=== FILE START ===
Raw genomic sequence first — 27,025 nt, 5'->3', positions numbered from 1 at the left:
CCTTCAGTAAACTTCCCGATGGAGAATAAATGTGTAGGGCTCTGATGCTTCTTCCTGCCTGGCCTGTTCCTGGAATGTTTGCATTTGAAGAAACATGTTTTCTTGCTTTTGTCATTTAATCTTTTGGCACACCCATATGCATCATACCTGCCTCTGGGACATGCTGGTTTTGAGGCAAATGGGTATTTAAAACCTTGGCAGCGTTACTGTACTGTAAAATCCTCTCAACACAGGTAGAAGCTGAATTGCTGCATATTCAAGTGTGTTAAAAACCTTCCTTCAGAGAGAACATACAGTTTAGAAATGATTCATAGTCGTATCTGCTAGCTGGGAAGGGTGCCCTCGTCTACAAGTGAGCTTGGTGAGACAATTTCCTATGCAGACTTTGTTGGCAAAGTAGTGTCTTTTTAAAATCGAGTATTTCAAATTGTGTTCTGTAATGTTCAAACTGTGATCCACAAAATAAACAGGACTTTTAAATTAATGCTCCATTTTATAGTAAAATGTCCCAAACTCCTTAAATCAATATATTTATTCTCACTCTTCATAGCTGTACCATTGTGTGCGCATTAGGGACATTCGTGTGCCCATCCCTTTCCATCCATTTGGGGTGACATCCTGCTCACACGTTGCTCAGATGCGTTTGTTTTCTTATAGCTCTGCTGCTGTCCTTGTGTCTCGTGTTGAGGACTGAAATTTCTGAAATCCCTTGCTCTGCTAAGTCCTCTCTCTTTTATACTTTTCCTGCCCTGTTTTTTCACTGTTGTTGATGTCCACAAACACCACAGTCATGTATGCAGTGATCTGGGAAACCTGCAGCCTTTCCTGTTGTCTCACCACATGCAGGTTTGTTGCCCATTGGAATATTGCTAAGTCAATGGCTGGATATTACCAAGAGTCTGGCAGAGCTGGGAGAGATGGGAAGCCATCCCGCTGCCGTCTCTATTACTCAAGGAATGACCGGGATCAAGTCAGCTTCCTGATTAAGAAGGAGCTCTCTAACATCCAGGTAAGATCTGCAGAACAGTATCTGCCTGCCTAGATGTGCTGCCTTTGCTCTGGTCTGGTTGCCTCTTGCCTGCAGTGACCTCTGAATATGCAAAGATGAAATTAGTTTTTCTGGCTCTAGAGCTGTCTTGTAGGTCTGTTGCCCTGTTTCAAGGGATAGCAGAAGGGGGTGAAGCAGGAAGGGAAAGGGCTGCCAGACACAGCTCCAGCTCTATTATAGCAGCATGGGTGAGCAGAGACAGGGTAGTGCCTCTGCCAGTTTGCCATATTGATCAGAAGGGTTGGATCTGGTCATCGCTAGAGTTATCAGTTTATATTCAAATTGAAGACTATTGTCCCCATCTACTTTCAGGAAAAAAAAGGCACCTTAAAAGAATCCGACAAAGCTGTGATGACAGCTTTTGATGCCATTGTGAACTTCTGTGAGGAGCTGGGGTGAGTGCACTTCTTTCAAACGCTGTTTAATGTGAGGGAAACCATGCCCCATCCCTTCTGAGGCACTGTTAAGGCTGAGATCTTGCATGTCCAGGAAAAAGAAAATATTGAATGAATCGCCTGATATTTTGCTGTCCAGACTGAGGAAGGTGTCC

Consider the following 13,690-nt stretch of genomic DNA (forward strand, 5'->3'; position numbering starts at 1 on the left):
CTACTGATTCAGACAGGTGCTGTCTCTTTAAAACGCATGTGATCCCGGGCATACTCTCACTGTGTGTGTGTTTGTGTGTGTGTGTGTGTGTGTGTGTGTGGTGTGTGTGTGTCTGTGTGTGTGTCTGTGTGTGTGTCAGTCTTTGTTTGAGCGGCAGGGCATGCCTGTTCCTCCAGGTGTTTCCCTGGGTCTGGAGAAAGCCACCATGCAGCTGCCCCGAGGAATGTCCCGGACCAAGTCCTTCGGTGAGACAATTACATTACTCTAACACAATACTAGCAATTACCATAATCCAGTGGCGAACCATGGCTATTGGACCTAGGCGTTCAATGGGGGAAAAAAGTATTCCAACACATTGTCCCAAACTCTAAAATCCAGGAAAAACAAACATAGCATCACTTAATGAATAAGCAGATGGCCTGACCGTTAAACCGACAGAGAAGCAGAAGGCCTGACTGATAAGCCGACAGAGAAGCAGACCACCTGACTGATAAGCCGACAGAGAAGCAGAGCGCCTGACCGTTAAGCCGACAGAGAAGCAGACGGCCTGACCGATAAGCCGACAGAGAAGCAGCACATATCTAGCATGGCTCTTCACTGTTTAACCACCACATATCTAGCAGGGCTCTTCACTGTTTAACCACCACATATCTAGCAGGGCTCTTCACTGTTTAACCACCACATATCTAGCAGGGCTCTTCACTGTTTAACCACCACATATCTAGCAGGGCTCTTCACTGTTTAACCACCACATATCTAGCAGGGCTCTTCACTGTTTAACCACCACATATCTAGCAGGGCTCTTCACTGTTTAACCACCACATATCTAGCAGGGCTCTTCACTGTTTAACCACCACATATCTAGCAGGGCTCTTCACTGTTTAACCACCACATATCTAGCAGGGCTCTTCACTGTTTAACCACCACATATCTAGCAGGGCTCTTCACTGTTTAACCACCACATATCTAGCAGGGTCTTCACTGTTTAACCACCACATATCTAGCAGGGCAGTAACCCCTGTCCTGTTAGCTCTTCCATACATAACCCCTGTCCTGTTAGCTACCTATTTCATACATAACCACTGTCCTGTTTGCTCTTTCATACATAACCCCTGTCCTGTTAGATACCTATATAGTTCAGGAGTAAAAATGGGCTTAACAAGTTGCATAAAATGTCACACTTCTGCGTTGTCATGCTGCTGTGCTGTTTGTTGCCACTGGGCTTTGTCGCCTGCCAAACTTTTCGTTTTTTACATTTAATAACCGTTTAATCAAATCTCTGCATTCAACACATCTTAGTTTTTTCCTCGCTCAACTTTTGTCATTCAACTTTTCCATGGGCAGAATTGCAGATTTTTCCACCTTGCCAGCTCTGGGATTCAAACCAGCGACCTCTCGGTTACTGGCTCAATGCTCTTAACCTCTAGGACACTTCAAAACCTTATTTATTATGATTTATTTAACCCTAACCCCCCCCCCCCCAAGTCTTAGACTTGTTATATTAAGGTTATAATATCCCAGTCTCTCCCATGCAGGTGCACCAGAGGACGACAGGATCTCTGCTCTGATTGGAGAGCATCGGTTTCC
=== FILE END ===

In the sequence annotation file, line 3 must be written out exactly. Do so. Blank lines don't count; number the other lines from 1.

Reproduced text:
Consider the following 13,690-nt stretch of genomic DNA (forward strand, 5'->3'; position numbering starts at 1 on the left):